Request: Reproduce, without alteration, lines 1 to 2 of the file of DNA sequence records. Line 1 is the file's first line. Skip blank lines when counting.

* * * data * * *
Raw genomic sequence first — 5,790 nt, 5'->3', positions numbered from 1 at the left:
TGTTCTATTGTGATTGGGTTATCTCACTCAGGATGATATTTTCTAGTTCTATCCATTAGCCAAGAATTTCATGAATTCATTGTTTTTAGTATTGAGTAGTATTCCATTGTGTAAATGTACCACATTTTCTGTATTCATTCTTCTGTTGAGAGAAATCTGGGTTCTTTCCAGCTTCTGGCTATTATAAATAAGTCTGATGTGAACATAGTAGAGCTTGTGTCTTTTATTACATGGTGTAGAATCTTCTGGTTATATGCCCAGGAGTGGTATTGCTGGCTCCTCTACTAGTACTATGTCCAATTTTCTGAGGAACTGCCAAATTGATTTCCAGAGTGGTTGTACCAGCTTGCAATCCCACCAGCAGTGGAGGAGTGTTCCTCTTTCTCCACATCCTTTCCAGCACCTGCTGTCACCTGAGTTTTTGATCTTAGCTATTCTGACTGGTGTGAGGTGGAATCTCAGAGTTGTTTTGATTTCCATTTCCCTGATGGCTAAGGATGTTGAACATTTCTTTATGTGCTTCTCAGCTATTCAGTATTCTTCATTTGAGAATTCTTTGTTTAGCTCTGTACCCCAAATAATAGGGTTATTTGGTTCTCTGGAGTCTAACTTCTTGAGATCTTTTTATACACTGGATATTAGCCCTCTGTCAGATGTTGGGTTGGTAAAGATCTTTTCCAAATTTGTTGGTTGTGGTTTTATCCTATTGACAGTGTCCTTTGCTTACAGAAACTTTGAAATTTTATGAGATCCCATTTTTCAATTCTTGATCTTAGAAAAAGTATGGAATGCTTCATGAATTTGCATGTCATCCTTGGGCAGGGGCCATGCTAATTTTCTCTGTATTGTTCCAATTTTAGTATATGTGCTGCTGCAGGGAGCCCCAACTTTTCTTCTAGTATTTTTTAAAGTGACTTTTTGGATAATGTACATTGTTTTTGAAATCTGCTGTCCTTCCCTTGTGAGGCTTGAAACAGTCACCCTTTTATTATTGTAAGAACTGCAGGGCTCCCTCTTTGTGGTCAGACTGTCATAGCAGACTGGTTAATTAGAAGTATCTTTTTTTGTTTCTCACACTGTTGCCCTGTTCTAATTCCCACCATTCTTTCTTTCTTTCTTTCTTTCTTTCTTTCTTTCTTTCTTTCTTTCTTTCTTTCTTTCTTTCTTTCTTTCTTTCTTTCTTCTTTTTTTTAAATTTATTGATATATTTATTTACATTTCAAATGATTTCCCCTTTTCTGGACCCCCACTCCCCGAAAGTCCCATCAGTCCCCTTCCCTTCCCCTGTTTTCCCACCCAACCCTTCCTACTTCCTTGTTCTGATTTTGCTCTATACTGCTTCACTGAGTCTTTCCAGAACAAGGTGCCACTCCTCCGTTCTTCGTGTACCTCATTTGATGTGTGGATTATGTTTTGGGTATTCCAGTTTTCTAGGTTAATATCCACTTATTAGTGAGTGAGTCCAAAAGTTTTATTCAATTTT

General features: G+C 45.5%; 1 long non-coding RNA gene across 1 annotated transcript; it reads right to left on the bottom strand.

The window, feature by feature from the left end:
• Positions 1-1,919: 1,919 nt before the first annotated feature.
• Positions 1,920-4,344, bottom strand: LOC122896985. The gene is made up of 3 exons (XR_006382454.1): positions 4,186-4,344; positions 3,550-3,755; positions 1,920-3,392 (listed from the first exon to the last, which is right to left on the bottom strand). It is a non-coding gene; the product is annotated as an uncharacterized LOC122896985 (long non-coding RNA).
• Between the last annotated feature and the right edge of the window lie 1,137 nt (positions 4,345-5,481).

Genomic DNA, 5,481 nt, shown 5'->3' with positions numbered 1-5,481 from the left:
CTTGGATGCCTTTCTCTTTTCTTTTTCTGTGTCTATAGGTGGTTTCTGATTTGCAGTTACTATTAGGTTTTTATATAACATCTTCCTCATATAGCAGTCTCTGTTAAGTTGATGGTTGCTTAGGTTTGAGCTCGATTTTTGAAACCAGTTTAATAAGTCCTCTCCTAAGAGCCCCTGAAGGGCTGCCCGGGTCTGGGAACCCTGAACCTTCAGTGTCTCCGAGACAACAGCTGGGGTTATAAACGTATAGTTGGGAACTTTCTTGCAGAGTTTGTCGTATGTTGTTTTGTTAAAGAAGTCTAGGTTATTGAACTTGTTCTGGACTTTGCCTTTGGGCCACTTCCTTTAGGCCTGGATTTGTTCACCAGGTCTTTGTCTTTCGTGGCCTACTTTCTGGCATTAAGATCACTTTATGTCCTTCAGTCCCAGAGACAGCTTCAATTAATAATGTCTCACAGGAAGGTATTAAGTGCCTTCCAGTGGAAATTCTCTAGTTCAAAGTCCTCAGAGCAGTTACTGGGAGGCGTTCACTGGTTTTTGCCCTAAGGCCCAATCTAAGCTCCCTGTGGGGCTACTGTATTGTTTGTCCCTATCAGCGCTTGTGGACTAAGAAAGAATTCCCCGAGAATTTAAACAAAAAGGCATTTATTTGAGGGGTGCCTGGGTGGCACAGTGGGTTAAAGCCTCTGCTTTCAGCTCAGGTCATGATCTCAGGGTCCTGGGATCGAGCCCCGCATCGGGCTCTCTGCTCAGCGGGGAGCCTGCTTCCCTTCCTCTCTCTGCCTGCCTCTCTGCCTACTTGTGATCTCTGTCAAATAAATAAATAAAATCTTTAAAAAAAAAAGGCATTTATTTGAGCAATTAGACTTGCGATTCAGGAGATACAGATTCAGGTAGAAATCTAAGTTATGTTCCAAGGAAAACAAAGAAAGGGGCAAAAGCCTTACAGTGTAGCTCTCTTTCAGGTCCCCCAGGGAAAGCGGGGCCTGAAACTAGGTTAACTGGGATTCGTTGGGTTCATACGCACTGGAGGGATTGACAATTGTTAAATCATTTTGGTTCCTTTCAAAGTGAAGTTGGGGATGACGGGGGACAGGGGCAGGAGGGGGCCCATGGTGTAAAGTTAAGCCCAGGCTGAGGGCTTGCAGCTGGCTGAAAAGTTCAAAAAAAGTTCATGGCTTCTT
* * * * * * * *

Raw genomic sequence first — 5,790 nt, 5'->3', positions numbered from 1 at the left:
TGTTCTATTGTGATTGGGTTATCTCACTCAGGATGATATTTTCTAGTTCTATCCATTAGCCAAGAATTTCATGAATTCATTGTTTTTAGTATTGAGTAGTATTCCATTGTGTAAATGTACCACATTTTCTGTATTCATTCTTCTGTTGAGAGAAATCTGGGTTCTTTCCAGCTTCTGGCTATTATAAATAAGTCTGATGTGAACATAGTAGAGCTTGTGTCTTTTATTACATGGTGTAGAATCTTCTGGTTATATGCCCAGGAGTGGTATTGCTGGCTCCTCTACTAGTACTATGTCCAATTTTCTGAGGAACTGCCAAATTGATTTCCAGAGTGGTTGTACCAGCTTGCAATCCCACCAGCAGTGGAGGAGTGTTCCTCTTTCTCCACATCCTTTCCAGCACCTGCTGTCACCTGAGTTTTTGATCTTAGCTATTCTGACTGGTGTGAGGTGGAATCTCAGAGTTGTTTTGATTTCCATTTCCCTGATGGCTAAGGATGTTGAACATTTCTTTATGTGCTTCTCAGCTATTCAGTATTCTTCATTTGAGAATTCTTTGTTTAGCTCTGTACCCCAAATAATAGGGTTATTTGGTTCTCTGGAGTCTAACTTCTTGAGATCTTTTTATACACTGGATATTAGCCCTCTGTCAGATGTTGGGTTGGTAAAGATCTTTTCCAAATTTGTTGGTTGTGGTTTTATCCTATTGACAGTGTCCTTTGCTTACAGAAACTTTGAAATTTTATGAGATCCCATTTTTCAATTCTTGATCTTAGAAAAAGTATGGAATGCTTCATGAATTTGCATGTCATCCTTGGGCAGGGGCCATGCTAATTTTCTCTGTATTGTTCCAATTTTAGTATATGTGCTGCTGCAGGGAGCCCCAACTTTTCTTCTAGTATTTTTTAAAGTGACTTTTTGGATAATGTACATTGTTTTTGAAATCTGCTGTCCTTCCCTTGTGAGGCTTGAAACAGTCACCCTTTTATTATTGTAAGAACTGCAGGGCTCCCTCTTTGTGGTCAGACTGTCATAGCAGACTGGTTAATTAGAAGTATCTTTTTTTGTTTCTCACACTGTTGCCCTGTTCTAATTCCCACCATTCTTTCTTTCTTTCTTTCTTTCTTTCTTTCTTTCTTTCTTTCTTTCTTTCTTTCTTTCTTTCTTTCTTTCTTTCTTTCTTCTTTTTTTTAAATTTATTGATATATTTATTTACATTTCAAATGATTTCCCCTTTTCTGGACCCCCACTCCCCGAAAGTCCCATCAGTCCCCTTCCCTTCCCCTGTTTTCCCACCCAACCCTTCCTACTTCCTTGTTCTGATTTTGCTCTATACTGCTTCACTGAGTCTTTCCAGAACAAGGTGCCACTCCTCCGTTCTTCGTGTACCTCATTTGATGTGTGGATTATGTTTTGGGTATTCCAGTTTTCTAGGTTAATATCCACTTATTAGTGAGTGAGTCCAAAAGTTTTATTCAATTTT